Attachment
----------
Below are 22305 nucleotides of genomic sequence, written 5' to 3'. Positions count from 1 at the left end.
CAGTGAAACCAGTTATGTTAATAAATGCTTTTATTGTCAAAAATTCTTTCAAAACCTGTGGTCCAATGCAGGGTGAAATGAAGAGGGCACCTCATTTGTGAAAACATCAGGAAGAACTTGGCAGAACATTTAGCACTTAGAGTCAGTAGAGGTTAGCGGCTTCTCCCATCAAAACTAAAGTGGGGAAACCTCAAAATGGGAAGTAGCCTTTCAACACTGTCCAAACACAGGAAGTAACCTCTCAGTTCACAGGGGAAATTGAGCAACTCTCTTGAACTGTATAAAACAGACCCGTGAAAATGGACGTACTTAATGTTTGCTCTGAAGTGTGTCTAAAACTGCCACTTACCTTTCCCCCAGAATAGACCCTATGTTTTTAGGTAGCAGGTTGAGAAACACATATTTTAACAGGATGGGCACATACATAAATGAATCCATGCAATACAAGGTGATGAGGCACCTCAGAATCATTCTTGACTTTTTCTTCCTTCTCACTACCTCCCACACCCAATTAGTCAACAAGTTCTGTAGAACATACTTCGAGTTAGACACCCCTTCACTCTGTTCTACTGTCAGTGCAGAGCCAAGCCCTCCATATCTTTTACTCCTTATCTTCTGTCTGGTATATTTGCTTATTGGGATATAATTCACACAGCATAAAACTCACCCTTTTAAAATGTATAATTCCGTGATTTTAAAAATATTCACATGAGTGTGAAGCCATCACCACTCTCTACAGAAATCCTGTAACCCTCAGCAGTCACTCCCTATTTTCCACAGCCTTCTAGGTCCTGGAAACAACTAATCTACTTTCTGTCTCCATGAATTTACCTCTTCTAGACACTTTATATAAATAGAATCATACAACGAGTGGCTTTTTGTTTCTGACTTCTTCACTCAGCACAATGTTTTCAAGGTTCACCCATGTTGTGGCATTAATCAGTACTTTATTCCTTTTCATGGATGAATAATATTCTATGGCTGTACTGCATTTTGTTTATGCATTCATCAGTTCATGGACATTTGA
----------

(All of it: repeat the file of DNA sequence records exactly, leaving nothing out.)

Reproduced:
Below are 22305 nucleotides of genomic sequence, written 5' to 3'. Positions count from 1 at the left end.
CAGTGAAACCAGTTATGTTAATAAATGCTTTTATTGTCAAAAATTCTTTCAAAACCTGTGGTCCAATGCAGGGTGAAATGAAGAGGGCACCTCATTTGTGAAAACATCAGGAAGAACTTGGCAGAACATTTAGCACTTAGAGTCAGTAGAGGTTAGCGGCTTCTCCCATCAAAACTAAAGTGGGGAAACCTCAAAATGGGAAGTAGCCTTTCAACACTGTCCAAACACAGGAAGTAACCTCTCAGTTCACAGGGGAAATTGAGCAACTCTCTTGAACTGTATAAAACAGACCCGTGAAAATGGACGTACTTAATGTTTGCTCTGAAGTGTGTCTAAAACTGCCACTTACCTTTCCCCCAGAATAGACCCTATGTTTTTAGGTAGCAGGTTGAGAAACACATATTTTAACAGGATGGGCACATACATAAATGAATCCATGCAATACAAGGTGATGAGGCACCTCAGAATCATTCTTGACTTTTTCTTCCTTCTCACTACCTCCCACACCCAATTAGTCAACAAGTTCTGTAGAACATACTTCGAGTTAGACACCCCTTCACTCTGTTCTACTGTCAGTGCAGAGCCAAGCCCTCCATATCTTTTACTCCTTATCTTCTGTCTGGTATATTTGCTTATTGGGATATAATTCACACAGCATAAAACTCACCCTTTTAAAATGTATAATTCCGTGATTTTAAAAATATTCACATGAGTGTGAAGCCATCACCACTCTCTACAGAAATCCTGTAACCCTCAGCAGTCACTCCCTATTTTCCACAGCCTTCTAGGTCCTGGAAACAACTAATCTACTTTCTGTCTCCATGAATTTACCTCTTCTAGACACTTTATATAAATAGAATCATACAACGAGTGGCTTTTTGTTTCTGACTTCTTCACTCAGCACAATGTTTTCAAGGTTCACCCATGTTGTGGCATTAATCAGTACTTTATTCCTTTTCATGGATGAATAATATTCTATGGCTGTACTGCATTTTGTTTATGCATTCATCAGTTCATGGACATTTGA